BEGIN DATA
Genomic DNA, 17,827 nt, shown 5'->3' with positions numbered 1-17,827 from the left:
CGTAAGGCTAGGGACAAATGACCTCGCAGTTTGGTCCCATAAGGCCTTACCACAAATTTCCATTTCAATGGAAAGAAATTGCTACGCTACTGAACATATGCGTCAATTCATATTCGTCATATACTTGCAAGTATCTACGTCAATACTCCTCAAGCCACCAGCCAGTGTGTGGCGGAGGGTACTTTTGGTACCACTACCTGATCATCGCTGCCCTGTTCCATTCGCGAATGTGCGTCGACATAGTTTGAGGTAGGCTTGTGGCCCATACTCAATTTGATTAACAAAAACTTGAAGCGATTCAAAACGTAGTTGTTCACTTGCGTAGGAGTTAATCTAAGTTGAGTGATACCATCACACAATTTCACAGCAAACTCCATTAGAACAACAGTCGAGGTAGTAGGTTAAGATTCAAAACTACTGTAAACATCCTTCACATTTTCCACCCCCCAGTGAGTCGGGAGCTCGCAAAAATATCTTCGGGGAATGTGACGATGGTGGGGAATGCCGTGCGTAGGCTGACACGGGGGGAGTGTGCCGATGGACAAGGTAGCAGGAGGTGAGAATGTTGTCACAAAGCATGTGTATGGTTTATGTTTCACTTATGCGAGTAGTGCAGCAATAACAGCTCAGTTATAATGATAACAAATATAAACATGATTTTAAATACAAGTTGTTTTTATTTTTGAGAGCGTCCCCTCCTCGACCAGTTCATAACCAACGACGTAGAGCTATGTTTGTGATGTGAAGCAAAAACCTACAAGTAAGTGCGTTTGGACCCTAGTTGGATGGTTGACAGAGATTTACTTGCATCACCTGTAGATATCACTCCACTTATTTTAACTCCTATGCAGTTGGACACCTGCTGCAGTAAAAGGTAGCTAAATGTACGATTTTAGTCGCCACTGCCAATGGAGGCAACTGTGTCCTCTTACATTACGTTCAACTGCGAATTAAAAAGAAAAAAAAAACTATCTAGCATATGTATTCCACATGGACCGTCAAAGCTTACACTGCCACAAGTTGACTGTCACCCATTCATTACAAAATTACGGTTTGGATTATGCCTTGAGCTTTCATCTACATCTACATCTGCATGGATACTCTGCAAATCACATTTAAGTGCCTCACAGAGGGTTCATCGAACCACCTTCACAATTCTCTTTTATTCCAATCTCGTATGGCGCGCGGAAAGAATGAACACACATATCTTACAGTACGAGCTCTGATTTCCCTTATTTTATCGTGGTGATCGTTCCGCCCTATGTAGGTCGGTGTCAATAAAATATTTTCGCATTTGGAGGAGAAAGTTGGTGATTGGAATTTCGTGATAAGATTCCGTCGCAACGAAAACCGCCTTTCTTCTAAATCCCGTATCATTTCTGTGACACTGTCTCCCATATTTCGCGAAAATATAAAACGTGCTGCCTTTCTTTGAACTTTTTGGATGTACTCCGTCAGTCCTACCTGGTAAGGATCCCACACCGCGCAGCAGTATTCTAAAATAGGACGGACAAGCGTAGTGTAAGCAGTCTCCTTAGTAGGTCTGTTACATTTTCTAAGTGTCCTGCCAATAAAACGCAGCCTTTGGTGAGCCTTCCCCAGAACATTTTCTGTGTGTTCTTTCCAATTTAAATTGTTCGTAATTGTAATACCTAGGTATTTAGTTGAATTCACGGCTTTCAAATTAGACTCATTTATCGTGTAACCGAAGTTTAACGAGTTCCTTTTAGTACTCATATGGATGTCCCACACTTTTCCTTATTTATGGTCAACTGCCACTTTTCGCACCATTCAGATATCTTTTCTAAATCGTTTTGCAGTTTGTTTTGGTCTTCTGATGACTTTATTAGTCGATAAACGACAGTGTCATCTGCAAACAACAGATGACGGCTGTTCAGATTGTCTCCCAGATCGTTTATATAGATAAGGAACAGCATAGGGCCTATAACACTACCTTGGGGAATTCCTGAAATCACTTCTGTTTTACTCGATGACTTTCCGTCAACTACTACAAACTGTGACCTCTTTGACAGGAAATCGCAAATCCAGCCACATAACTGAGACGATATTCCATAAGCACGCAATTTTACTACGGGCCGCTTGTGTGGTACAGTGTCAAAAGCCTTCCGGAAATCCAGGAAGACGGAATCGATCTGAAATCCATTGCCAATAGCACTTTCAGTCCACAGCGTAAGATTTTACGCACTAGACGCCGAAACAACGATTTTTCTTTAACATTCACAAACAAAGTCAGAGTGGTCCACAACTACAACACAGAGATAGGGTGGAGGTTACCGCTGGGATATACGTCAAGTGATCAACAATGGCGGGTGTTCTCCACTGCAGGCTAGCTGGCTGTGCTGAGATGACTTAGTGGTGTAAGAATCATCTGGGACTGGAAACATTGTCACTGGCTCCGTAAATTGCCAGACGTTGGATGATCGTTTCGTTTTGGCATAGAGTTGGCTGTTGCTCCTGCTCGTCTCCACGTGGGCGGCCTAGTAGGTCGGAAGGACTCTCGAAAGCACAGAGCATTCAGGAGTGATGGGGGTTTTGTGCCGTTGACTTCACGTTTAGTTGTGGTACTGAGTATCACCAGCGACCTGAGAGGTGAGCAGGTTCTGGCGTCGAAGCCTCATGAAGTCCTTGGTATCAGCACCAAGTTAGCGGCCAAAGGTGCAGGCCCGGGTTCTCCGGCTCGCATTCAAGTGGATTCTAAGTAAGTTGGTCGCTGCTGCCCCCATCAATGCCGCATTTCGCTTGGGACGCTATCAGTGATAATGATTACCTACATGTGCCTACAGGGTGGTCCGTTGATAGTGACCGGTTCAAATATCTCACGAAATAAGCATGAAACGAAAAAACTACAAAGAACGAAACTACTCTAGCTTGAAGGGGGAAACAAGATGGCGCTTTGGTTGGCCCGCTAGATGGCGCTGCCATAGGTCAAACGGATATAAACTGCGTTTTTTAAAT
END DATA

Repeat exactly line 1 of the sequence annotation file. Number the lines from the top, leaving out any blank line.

Genomic DNA, 17,827 nt, shown 5'->3' with positions numbered 1-17,827 from the left: